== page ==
In the vibrant city of Chicago, the Institute of Design has left an indelible mark on the design world. Established in 1939 by the visionary László Moholy-Nagy, the institute stands as a testament to the fusion of art, science, and technology. Its roots can be traced back to the New Bauhaus, which began in 1937 under the direction of Moholy-Nagy and with the guidance of Walter Gropius, a former member of the Bauhaus. Despite initial financial challenges, the Institute of Design found its footing thanks to the unwavering commitment of individuals like Walter P. Paepcke. This article explores the institution’s fascinating history, transformative evolution, and enduring contributions to the design field.
The New Bauhaus in Chicago
László Moholy-Nagy’s visionary spirit found expression in establishing the New Bauhaus in Chicago in 1937. Building on the groundbreaking principles of the original Bauhaus in Germany, Moholy-Nagy sought to create a haven for the convergence of art, science, and technology in the United States.
Closure and the School of Design
Despite its promising beginnings, the New Bauhaus faced financial challenges that led to its closure in 1938. Undeterred, Moholy-Nagy founded the School of Design in Chicago in 1939, using his own financial resources to support his former New Bauhaus colleagues. This pivotal move ensured the continuity of the institution’s mission and laid the foundation for its future success.
Walter P. Paepcke: A Key Sponsor
Walter P. Paepcke, an esteemed Chicago industrialist and the founder of the design-conscious Container Corporation of America, played a crucial role in sustaining the financial viability of the Institute of Design. Paepcke’s dedication to promoting design as a transformative force contributed significantly to the institute’s growth and success.
The Legacy of the Bauhaus
The Institute of Design in Chicago inherited the spirit of the German Bauhaus movement, which emphasized the integration of art, science, and technology. László Moholy-Nagy’s influential posthumous book, “Vision in Motion” (1947), further solidified the institute’s commitment to the Bauhaus principles and provided a guiding light for future designers.
Institute of Design
In 1944, the institution changed its name to the Institute of Design, signifying a new era in its development. This renaming marked the institute’s determination to carve out its unique identity while building upon the legacy of the New Bauhaus.
Serge Chermayeff’s Directorship
Following Moholy-Nagy’s passing in 1946, Serge Chermayeff assumed the director role, ushering in a period of growth and innovation for the Institute of Design. Chermayeff’s leadership propelled the institute forward, inspiring students and faculty alike to push the boundaries of design.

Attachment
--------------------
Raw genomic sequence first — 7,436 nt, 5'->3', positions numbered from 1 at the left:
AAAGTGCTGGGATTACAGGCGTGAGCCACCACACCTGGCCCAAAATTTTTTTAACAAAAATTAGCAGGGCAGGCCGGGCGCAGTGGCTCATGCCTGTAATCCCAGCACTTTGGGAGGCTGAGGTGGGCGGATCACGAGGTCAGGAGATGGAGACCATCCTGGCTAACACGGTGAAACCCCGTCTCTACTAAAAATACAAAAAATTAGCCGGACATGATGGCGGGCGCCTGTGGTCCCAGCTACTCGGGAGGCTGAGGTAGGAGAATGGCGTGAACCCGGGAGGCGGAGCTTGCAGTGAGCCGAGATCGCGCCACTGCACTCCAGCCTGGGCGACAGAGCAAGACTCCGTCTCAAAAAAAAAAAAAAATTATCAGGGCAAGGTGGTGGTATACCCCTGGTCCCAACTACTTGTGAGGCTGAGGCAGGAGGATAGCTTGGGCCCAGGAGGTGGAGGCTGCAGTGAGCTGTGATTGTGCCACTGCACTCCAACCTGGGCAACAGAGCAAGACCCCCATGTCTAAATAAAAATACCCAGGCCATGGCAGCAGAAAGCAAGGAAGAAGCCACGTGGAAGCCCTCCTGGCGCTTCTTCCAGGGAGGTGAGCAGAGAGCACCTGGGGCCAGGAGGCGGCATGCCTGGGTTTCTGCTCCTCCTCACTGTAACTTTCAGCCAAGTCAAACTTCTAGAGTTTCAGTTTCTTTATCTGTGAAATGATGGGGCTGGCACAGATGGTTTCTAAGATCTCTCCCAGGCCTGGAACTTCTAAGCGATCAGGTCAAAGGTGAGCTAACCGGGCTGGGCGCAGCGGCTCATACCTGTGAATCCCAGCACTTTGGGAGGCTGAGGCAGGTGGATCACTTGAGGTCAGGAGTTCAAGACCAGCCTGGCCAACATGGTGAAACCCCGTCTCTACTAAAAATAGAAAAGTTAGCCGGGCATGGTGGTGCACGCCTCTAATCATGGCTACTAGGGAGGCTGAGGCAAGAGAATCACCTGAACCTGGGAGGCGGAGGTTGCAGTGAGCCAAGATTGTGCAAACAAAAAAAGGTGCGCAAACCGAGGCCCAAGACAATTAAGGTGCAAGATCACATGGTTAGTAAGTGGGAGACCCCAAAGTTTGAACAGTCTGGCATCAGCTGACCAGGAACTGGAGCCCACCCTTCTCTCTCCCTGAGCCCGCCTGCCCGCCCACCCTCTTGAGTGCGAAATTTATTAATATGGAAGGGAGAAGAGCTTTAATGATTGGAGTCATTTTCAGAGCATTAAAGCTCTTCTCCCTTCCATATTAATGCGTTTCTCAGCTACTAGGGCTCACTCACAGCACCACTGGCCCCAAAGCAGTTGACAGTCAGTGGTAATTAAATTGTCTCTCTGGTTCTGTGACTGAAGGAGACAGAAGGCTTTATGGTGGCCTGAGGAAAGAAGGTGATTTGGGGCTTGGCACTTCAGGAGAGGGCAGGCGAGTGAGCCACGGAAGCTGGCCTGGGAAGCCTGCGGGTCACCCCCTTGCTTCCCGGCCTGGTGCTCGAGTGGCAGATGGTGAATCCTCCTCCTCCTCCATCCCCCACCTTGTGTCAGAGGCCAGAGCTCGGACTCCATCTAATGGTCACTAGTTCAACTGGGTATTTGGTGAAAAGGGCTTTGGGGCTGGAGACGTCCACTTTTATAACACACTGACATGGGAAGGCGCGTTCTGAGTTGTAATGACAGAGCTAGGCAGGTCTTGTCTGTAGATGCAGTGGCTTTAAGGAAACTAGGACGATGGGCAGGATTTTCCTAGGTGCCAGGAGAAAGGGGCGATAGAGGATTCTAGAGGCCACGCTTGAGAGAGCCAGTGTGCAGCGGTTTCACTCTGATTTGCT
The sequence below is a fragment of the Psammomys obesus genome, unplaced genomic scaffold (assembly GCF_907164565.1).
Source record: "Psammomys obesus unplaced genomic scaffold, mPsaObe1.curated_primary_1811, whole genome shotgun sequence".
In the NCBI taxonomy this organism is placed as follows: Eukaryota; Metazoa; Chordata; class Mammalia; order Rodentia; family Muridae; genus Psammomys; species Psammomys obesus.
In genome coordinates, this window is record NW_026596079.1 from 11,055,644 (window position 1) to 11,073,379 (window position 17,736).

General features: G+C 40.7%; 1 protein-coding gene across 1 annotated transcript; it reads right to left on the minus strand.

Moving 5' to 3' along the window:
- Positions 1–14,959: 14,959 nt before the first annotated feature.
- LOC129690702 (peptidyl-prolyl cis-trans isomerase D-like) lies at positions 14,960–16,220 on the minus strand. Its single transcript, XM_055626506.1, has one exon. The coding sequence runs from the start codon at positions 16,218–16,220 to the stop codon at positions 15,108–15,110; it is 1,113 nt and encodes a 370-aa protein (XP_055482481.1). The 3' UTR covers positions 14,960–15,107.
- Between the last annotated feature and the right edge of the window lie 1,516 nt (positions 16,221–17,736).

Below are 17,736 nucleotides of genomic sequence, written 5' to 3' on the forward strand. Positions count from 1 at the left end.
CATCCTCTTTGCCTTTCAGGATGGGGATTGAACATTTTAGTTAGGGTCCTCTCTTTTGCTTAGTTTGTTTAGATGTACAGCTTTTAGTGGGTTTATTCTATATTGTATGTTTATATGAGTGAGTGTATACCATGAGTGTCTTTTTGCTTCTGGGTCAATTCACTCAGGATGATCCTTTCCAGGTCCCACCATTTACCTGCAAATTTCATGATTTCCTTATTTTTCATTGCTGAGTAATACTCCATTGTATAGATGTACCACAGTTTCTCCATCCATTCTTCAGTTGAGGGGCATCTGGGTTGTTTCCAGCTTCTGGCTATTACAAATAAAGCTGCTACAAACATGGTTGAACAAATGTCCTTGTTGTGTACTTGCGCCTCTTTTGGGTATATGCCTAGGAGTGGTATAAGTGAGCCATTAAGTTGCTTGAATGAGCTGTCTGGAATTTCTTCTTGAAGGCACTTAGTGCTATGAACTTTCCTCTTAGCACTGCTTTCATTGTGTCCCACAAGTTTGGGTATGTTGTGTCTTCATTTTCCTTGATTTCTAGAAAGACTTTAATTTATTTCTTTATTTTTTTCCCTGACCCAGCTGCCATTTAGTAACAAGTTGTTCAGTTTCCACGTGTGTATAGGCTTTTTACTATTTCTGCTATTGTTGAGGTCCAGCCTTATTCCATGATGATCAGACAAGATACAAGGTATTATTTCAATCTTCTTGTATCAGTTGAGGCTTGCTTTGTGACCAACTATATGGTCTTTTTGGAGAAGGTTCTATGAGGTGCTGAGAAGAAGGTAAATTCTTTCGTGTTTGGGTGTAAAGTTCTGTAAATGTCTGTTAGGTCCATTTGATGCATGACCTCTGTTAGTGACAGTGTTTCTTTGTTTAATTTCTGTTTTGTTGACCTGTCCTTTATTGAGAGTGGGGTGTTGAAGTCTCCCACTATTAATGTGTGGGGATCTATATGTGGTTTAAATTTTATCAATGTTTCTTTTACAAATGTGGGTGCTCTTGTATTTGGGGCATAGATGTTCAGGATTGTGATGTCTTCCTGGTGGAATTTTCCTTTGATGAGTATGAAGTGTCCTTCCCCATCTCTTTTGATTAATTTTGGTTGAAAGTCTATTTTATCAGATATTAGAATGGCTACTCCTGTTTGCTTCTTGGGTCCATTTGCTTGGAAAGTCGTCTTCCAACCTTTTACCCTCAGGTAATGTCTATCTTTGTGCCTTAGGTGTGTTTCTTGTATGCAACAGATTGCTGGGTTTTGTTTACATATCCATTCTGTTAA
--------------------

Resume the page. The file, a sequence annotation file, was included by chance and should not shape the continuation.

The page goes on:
Illinois Institute of Design
In 1949, the Institute of Design was incorporated into the Illinois Institute of Design in Chicago, attaining university status. This transition solidified the institute’s place as a recognized hub of design education and research, attracting bright minds worldwide.
Jay Doblin’s Influence
After a brief interregnum in 1951, Jay Doblin assumed the position of head of the Institute of Design. Doblin’s visionary approach and fresh perspectives breathed new life into the institution, ensuring its continued relevance in the ever-evolving design landscape.
Visual Design Departments
The Institute of Design offered four significant visual design departments: product design, photography, and art education. These specialized departments provided students with focused areas of study after completing the compulsory foundation course, equipping them with the skills and knowledge necessary to excel in their chosen disciplines.
The Chicago Institute of Design stands as a testament to the enduring legacy of the New Bauhaus and the innovative spirit of László Moholy-Nagy. Thanks to the unwavering commitment of individuals like Walter P. Paepcke and the visionary leadership of figures such as Serge Chermayeff and Jay Doblin, the institute has established itself as a pioneering force in design education. With its strong emphasis on integrating art, science, and technology, the Chicago Institute of Design continues to shape the design world and inspire the next generation of creative minds. As the institute’s rich history intertwines with its ongoing contributions, it remains a cherished institution and a beacon of creativity within the design community.
Woodham, J. (2004). Institute of Design. In A Dictionary of Modern Design. : Oxford University Press. Retrieved 10 Feb. 2021
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